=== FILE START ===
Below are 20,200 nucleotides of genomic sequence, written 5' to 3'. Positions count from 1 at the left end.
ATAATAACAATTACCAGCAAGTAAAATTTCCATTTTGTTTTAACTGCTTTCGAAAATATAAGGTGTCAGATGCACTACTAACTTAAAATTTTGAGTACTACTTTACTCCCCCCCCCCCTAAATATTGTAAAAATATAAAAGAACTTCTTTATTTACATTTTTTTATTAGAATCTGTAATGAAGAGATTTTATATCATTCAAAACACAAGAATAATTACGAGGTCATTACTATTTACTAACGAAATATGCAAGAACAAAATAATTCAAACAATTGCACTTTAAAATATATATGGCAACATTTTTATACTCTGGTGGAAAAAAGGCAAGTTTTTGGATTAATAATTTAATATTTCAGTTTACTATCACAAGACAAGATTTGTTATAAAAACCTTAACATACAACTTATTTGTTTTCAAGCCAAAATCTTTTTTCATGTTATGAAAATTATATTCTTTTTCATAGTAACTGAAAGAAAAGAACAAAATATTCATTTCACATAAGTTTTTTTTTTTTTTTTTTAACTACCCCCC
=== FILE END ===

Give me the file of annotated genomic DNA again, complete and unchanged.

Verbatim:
Below are 20,200 nucleotides of genomic sequence, written 5' to 3'. Positions count from 1 at the left end.
ATAATAACAATTACCAGCAAGTAAAATTTCCATTTTGTTTTAACTGCTTTCGAAAATATAAGGTGTCAGATGCACTACTAACTTAAAATTTTGAGTACTACTTTACTCCCCCCCCCCCTAAATATTGTAAAAATATAAAAGAACTTCTTTATTTACATTTTTTTATTAGAATCTGTAATGAAGAGATTTTATATCATTCAAAACACAAGAATAATTACGAGGTCATTACTATTTACTAACGAAATATGCAAGAACAAAATAATTCAAACAATTGCACTTTAAAATATATATGGCAACATTTTTATACTCTGGTGGAAAAAAGGCAAGTTTTTGGATTAATAATTTAATATTTCAGTTTACTATCACAAGACAAGATTTGTTATAAAAACCTTAACATACAACTTATTTGTTTTCAAGCCAAAATCTTTTTTCATGTTATGAAAATTATATTCTTTTTCATAGTAACTGAAAGAAAAGAACAAAATATTCATTTCACATAAGTTTTTTTTTTTTTTTTTTAACTACCCCCC